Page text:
Your brainwave patterns are unique, no two people are alike, as your brainwave patterns over your life are determined by the way your brain has developed, possible traumas you have suffered, whether that be head injury, or post traumatic stress response, nutritional deficiency, hormonal dysfunction or other means where the brain function performed inefficiently at any time through life, and became a permanent pattern. Just as our brain neurotransmitters that keep us happy affect our mood, behaviour, mental function and clarity, so too do our brainwave patterns. Because of these anomalies affecting individuals so vastly, QEEG testing prior to training with Neurotherapy is absolutely essential for optimal results in retraining those poor brainwave patterns back to a normal range designed right for you.
What is it?
QEEG is a painless assessment tool used to identify mental health conditions detecting subtle variations in the activity of the brain. Subtle brain wave variations might otherwise go unnoticed by your doctor or health practitioner, but the computer-based QEEG provides evidence of an underlying dysfunction that needs to be recognised, evaluated and treated.
QEEG measures the minute electrical activity of a person’s brain by recording the brainwave patterns of up to 24 points on the brain for a period of five minutes through a specially designed cap placed correctly and able to detect brain wave signals. It is then sent for analysis where it compares that unique pattern to “normal” and “abnormal” patterns.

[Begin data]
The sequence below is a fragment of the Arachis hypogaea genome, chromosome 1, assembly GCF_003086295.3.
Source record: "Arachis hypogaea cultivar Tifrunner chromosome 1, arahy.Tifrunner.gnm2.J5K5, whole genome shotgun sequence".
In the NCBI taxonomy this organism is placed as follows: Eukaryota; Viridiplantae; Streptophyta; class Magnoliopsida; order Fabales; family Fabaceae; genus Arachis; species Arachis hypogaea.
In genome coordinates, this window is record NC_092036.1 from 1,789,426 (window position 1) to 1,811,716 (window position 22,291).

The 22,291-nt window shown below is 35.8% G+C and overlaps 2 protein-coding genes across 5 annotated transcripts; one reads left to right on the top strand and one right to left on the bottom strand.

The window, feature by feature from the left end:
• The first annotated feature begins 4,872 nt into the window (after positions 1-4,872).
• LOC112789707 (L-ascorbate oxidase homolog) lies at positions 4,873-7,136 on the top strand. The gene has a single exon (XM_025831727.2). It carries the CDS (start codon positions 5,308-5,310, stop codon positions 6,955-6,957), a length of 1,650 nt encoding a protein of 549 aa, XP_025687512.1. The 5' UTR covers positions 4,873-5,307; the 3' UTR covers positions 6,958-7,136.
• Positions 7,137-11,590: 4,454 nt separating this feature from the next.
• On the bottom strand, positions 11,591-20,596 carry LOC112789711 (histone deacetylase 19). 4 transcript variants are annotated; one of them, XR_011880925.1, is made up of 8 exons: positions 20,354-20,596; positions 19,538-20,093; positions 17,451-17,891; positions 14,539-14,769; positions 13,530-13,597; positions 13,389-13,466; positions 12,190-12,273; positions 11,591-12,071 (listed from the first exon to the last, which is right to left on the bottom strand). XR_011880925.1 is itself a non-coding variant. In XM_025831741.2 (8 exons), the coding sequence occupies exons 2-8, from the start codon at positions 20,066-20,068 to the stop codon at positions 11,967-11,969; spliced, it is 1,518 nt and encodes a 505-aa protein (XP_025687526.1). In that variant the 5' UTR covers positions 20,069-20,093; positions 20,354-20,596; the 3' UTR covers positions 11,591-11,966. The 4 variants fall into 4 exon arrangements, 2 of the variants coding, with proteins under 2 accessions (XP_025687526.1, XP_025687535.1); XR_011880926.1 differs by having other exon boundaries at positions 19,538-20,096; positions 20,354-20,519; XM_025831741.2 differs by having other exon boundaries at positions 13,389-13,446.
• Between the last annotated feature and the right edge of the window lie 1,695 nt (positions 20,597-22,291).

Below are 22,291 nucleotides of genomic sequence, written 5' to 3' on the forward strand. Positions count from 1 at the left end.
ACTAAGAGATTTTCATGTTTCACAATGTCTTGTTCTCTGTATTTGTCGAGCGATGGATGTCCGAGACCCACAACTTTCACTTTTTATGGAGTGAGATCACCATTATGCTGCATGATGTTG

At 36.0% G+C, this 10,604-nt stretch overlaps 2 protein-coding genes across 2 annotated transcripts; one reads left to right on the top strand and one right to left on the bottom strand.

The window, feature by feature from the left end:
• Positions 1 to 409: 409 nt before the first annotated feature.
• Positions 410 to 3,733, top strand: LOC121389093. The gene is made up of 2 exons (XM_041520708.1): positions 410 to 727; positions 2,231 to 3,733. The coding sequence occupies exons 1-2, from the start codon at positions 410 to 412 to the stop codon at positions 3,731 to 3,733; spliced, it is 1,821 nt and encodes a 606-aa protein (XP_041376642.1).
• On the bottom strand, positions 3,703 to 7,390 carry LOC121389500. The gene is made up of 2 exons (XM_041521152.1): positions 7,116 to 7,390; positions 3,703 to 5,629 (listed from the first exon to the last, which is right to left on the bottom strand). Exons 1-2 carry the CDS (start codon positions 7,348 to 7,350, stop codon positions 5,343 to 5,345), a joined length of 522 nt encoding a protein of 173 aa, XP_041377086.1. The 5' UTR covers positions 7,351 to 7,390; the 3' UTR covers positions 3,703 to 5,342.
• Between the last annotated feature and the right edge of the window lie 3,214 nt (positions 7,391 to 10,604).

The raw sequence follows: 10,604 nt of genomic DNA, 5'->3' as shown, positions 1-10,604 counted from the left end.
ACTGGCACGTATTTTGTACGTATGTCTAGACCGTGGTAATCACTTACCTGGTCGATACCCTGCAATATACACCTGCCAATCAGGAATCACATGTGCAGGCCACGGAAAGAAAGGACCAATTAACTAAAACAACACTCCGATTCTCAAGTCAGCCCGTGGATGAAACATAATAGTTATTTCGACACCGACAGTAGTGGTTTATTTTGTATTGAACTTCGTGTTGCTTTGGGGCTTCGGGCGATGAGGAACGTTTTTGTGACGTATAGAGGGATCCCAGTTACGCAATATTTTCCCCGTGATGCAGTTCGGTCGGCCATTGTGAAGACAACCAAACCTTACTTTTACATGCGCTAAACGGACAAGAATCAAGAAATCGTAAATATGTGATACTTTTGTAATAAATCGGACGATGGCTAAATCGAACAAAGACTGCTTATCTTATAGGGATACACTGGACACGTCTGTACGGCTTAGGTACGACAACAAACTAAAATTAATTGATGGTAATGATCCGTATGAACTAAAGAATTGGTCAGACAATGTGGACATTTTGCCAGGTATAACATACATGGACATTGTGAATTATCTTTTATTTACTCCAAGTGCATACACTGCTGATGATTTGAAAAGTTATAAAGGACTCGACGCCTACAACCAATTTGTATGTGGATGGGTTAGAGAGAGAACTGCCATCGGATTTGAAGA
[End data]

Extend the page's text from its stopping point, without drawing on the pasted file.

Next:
As seen above, when reviewing your QEEG results the goal is to remain within only 1 standard deviation away from point zero. With each condition there is change in different areas of the brain more than 1 standard deviation from zero either +1 to +3 indicating an increase in brainwave activity in this area causing over-activity of the brainwaves as you see in yellow and red for ADHD, anxiety, and migraine, and where brainwave function is under-active below -1 to -3 seen as blue, a patient experiences low brain function as seen in depression, brain fog, poor memory and mental clarity. When we can understand how your brain is functioning at a brainwave level once nutritional, biochemical, and physiological function is at it’s optimum, then we can address the final component in retraining brainwave patterns for long term sustainable results for many mental health disorders.
Depression and Dementia
Below we see the image of a QEEG recording of a 78 year old male patient suffering depression, memory loss, and disorientation. Through testing with QEEG, the early stages of dementia were detected and prevention methods through Neurotherapy training were implemented along with nutritional support. The blue lines indicate a lack of communication between each of these individual areas of the brain, making it very difficult to make decisions, and to understand once simple situations.
ADHD and learning disorders
Below we see an image of the before and after of an 11 year old child diagnosed with ADHD. The poor coherence in the first row indicate difficulty learning and concentrating, where after 30 sessions of Neurotherapy in a 4 month period has improved coherence considerably.